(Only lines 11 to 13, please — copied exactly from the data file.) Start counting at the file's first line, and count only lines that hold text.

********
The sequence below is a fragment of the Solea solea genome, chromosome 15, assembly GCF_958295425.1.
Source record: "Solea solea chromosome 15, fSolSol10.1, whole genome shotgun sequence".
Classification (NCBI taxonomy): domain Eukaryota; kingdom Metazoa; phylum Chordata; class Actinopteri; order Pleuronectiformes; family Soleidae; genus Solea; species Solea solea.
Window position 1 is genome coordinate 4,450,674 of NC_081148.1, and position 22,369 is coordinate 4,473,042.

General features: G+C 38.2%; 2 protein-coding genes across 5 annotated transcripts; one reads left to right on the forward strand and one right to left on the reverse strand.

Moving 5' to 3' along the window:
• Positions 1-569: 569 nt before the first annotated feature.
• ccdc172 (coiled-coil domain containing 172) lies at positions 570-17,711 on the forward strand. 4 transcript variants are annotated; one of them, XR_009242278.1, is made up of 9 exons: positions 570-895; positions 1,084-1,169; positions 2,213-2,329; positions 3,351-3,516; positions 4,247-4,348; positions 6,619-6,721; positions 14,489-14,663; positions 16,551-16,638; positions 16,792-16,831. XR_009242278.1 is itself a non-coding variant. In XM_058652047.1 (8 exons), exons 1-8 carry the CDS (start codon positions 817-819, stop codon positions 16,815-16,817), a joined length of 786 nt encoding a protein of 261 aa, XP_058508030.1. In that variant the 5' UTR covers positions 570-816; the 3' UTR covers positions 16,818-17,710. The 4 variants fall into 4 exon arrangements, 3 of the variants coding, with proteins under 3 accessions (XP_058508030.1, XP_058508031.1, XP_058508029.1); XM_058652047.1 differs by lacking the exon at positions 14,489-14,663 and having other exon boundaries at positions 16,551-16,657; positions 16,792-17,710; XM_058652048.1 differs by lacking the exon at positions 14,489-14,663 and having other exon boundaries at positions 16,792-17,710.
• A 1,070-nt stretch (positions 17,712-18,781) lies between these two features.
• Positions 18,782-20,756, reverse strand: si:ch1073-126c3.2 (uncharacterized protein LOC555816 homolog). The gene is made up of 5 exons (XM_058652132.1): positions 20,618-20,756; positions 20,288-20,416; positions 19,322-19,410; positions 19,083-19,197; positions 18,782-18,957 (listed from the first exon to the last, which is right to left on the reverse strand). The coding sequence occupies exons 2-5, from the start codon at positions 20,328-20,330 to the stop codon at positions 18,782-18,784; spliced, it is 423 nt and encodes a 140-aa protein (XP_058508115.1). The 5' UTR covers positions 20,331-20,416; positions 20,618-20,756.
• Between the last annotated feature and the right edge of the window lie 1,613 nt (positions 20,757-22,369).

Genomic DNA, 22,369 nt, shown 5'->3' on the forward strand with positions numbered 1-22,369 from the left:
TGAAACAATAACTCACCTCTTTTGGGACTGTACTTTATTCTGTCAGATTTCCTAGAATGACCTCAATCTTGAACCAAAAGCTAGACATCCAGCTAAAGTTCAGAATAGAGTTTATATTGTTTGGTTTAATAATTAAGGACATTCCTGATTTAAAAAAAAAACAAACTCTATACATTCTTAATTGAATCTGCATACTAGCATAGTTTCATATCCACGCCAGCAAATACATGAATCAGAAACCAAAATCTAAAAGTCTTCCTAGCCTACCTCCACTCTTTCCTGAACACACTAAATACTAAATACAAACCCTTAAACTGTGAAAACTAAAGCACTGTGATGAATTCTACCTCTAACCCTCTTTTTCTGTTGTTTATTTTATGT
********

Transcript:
• Between the last annotated feature and the right edge of the window lie 1,613 nt (positions 20,757-22,369).

Genomic DNA, 22,369 nt, shown 5'->3' on the forward strand with positions numbered 1-22,369 from the left:
TGAAACAATAACTCACCTCTTTTGGGACTGTACTTTATTCTGTCAGATTTCCTAGAATGACCTCAATCTTGAACCAAAAGCTAGACATCCAGCTAAAGTTCAGAATAGAGTTTATATTGTTTGGTTTAATAATTAAGGACATTCCTGATTTAAAAAAAAAACAAACTCTATACATTCTTAATTGAATCTGCATACTAGCATAGTTTCATATCCACGCCAGCAAATACATGAATCAGAAACCAAAATCTAAAAGTCTTCCTAGCCTACCTCCACTCTTTCCTGAACACACTAAATACTAAATACAAACCCTTAAACTGTGAAAACTAAAGCACTGTGATGAATTCTACCTCTAACCCTCTTTTTCTGTTGTTTATTTTATGT